Washington plans to put several conditions on the merger that will last for seven years and aim to enhance competition in online video and broadband service. For instance, the combined company would be prevented from fashioning agreements with companies such as Netflix and other streaming services that force them to pay a fee to reach consumers' devices. The merged firm also would be prohibited from imposing data caps on home Internet service which could discourage watching videos online.
In addition, Charter will be required to deploy high-speed Internet services to roughly 2 million new households, roughly half of which must be in markets where Charter currently is not offered and where there is already one broadband provider. This target is slightly more ambitious than what Charter told regulators it would otherwise plan to build, according to senior FCC officials who spoke on condition of anonymity because the deal is still pending.
The Justice Department, which also intends to let the deal occur, proposed its own conditions that prohibit the combined company from penalizing cable programmers if they decide to license their content separately to online video companies, among other things.
After five years, Charter will be allowed to ask the FCC to suspend its conditions related to data caps and commercial agreements with online streaming companies. Likewise, Charter will be able to petition the Justice Department to end its condition early.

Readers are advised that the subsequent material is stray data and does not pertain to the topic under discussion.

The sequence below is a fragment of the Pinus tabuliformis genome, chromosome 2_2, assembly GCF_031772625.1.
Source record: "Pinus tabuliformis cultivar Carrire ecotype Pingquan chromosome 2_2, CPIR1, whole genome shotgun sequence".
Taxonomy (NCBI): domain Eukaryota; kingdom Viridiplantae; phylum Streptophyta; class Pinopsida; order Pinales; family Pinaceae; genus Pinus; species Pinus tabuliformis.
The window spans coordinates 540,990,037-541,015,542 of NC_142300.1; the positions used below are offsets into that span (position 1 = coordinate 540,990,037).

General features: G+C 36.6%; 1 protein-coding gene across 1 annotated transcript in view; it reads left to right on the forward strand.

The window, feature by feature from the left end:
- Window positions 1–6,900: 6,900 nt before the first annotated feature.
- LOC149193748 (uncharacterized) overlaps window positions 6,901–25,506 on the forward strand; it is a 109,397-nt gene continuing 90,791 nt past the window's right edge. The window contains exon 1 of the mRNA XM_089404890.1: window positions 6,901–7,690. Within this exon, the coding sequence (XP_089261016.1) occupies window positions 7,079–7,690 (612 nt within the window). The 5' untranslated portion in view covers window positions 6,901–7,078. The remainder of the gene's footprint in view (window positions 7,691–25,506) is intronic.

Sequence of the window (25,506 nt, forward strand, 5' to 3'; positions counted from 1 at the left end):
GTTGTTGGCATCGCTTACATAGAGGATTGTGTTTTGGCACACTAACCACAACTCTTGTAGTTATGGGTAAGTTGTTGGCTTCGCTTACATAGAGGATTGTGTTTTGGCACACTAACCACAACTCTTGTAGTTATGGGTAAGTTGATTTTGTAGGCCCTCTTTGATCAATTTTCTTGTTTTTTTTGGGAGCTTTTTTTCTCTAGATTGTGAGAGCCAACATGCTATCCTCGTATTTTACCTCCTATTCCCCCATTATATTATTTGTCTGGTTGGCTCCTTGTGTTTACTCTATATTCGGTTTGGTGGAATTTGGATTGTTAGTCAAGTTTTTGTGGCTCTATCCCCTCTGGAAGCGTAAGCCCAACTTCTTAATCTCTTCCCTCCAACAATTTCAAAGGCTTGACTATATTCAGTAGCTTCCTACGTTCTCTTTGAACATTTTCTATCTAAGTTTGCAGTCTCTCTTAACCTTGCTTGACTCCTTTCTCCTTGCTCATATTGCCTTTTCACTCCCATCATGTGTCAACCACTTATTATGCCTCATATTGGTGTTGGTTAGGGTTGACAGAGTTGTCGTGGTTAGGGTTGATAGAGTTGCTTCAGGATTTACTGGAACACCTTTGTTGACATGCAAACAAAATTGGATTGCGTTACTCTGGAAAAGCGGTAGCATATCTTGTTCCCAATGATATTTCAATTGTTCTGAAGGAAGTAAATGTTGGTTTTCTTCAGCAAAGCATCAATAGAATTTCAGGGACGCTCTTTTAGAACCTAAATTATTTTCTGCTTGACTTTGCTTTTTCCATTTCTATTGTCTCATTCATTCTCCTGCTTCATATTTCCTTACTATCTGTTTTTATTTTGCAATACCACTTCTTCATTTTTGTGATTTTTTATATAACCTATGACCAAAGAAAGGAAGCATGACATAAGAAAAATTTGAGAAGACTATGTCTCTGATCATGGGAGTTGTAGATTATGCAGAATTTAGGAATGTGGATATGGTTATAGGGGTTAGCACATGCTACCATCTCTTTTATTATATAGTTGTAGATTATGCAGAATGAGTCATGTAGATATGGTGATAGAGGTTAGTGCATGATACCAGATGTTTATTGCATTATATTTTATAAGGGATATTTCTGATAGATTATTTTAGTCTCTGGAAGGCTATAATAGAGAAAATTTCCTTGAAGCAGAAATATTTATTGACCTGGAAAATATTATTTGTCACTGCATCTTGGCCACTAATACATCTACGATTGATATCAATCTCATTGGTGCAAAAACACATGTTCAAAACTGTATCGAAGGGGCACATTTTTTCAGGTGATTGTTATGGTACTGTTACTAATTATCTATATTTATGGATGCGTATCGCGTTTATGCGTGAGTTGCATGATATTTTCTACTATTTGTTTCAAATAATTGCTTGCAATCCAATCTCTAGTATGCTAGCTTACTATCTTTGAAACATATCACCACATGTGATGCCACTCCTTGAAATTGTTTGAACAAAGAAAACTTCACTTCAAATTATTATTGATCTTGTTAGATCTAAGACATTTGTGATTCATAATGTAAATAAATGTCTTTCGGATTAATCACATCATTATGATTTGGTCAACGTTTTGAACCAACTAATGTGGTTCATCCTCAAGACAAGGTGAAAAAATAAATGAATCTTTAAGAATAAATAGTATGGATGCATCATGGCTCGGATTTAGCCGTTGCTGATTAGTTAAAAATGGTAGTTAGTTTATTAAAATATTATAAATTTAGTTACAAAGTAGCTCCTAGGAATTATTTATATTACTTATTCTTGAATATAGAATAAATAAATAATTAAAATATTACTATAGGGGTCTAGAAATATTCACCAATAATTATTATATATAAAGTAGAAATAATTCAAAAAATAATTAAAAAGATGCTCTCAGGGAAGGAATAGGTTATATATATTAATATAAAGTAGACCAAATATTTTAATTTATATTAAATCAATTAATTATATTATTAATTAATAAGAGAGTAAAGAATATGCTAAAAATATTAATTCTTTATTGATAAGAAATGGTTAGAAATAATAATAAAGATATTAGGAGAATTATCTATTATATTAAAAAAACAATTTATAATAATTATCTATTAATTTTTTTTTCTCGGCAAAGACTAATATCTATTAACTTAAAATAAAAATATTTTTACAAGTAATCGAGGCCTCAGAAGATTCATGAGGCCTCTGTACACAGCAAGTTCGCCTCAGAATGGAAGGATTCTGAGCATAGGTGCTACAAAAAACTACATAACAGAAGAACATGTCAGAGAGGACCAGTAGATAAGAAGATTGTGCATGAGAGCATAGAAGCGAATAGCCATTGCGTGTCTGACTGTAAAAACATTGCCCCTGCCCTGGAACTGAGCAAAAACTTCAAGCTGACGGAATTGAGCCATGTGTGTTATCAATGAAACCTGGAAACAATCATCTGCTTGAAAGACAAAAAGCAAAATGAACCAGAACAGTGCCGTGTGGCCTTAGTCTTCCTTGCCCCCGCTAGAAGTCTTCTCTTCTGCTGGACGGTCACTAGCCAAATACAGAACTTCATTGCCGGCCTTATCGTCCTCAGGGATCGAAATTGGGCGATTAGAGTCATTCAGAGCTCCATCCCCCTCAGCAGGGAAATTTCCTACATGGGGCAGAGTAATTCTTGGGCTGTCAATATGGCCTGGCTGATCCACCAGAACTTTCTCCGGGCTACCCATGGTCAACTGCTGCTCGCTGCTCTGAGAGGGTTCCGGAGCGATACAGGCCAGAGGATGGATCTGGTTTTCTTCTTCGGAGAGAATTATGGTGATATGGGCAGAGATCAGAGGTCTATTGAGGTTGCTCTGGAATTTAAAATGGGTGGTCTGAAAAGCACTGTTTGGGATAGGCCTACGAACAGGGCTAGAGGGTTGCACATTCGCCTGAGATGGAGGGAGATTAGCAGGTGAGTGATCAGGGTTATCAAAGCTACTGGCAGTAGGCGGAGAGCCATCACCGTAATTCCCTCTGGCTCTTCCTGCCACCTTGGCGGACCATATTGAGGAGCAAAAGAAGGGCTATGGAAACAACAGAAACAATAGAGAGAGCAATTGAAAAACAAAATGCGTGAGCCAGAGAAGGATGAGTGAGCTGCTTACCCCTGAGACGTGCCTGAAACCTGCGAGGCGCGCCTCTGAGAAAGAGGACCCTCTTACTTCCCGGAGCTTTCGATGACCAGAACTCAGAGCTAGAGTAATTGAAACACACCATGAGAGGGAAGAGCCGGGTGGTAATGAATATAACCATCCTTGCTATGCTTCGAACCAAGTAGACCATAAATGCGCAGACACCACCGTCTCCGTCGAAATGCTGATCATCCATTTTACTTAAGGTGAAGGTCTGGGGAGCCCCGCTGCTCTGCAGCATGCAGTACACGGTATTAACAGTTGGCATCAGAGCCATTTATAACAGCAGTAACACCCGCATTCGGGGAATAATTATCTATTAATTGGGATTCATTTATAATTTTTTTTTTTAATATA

While the conditions only affect Charter and its acquisitions and will not apply to the broader cable industry, they are a sign of FCC priorities.
"I don't think it would be a surprise to anyone that the chairman is very concerned about preventing unfair practices that would harm [online video companies]," said one senior FCC official.
Similar concerns convinced regulators to block Comcast's bid for Time Warner Cable in 2015. FCC officials later explained that Comcast's far-reaching influence in both content and distribution would give the combined firm an ability to control what many consumers see online. That would have negative effects on competition, they argued, as Comcast could try to prevent its subscribers from watching online shows and movies from rivals such as Netflix.
Charter, in a statement, said it was pleased to hear the acquisition will move forward.
"The conditions that will be imposed ensure Charter's current consumer-friendly and pro-broadband businesses practices will be maintained by New Charter," Charter said in a statement.
Federal Communications Commission chairman Tom Wheeler said Monday that the conditions would "directly benefit consumers by bringing and protecting competition to the video marketplace and increasing broadband deployment." The matter must still win a vote by the agency's five commissioners, who are expected to approve the deal.
The consumer group Free Press slammed the deal Monday.
"Thanks to this merger both Charter and Comcast now have unprecedented control over our cable and Internet connections," said chief executive Craig Aaron. "Their crushing monopoly power will mean fewer choices, higher prices, no accountability and no competition."
Altogether, the Justice Department valued the acquisition of Time Warner Cable and Bright House Networks at about $88 billion.
Charter’s stock closed up nearly 5 percent; Time Warner Cable’s rose 4 percent.